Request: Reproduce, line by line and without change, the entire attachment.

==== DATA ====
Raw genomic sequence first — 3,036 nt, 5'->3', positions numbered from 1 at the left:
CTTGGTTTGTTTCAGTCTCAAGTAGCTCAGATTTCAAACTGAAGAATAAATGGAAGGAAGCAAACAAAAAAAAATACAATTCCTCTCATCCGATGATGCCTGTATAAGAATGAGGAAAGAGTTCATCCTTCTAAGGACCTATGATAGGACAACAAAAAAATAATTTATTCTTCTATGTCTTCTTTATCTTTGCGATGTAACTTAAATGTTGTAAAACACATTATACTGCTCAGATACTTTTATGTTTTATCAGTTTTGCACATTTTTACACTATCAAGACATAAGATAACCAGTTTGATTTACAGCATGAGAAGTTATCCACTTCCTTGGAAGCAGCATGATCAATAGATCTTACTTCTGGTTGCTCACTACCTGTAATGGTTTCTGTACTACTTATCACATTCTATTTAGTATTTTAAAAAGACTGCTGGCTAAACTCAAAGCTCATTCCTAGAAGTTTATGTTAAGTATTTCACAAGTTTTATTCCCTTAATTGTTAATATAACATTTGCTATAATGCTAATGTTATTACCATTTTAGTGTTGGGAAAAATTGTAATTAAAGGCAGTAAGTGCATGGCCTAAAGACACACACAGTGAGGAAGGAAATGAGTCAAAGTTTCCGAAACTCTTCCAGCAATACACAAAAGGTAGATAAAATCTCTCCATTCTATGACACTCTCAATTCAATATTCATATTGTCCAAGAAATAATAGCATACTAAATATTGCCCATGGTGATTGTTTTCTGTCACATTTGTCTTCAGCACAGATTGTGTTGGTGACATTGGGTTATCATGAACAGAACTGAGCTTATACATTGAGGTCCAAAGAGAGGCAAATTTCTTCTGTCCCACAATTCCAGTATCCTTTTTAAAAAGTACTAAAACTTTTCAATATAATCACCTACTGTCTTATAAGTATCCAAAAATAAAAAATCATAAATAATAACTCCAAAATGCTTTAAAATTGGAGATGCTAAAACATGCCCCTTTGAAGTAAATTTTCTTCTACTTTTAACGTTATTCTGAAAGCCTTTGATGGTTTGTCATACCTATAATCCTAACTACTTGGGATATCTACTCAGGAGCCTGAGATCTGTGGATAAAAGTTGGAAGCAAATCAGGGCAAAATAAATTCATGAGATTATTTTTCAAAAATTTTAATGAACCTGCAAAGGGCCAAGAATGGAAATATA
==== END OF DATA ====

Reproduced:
Raw genomic sequence first — 3,036 nt, 5'->3', positions numbered from 1 at the left:
CTTGGTTTGTTTCAGTCTCAAGTAGCTCAGATTTCAAACTGAAGAATAAATGGAAGGAAGCAAACAAAAAAAAATACAATTCCTCTCATCCGATGATGCCTGTATAAGAATGAGGAAAGAGTTCATCCTTCTAAGGACCTATGATAGGACAACAAAAAAATAATTTATTCTTCTATGTCTTCTTTATCTTTGCGATGTAACTTAAATGTTGTAAAACACATTATACTGCTCAGATACTTTTATGTTTTATCAGTTTTGCACATTTTTACACTATCAAGACATAAGATAACCAGTTTGATTTACAGCATGAGAAGTTATCCACTTCCTTGGAAGCAGCATGATCAATAGATCTTACTTCTGGTTGCTCACTACCTGTAATGGTTTCTGTACTACTTATCACATTCTATTTAGTATTTTAAAAAGACTGCTGGCTAAACTCAAAGCTCATTCCTAGAAGTTTATGTTAAGTATTTCACAAGTTTTATTCCCTTAATTGTTAATATAACATTTGCTATAATGCTAATGTTATTACCATTTTAGTGTTGGGAAAAATTGTAATTAAAGGCAGTAAGTGCATGGCCTAAAGACACACACAGTGAGGAAGGAAATGAGTCAAAGTTTCCGAAACTCTTCCAGCAATACACAAAAGGTAGATAAAATCTCTCCATTCTATGACACTCTCAATTCAATATTCATATTGTCCAAGAAATAATAGCATACTAAATATTGCCCATGGTGATTGTTTTCTGTCACATTTGTCTTCAGCACAGATTGTGTTGGTGACATTGGGTTATCATGAACAGAACTGAGCTTATACATTGAGGTCCAAAGAGAGGCAAATTTCTTCTGTCCCACAATTCCAGTATCCTTTTTAAAAAGTACTAAAACTTTTCAATATAATCACCTACTGTCTTATAAGTATCCAAAAATAAAAAATCATAAATAATAACTCCAAAATGCTTTAAAATTGGAGATGCTAAAACATGCCCCTTTGAAGTAAATTTTCTTCTACTTTTAACGTTATTCTGAAAGCCTTTGATGGTTTGTCATACCTATAATCCTAACTACTTGGGATATCTACTCAGGAGCCTGAGATCTGTGGATAAAAGTTGGAAGCAAATCAGGGCAAAATAAATTCATGAGATTATTTTTCAAAAATTTTAATGAACCTGCAAAGGGCCAAGAATGGAAATATA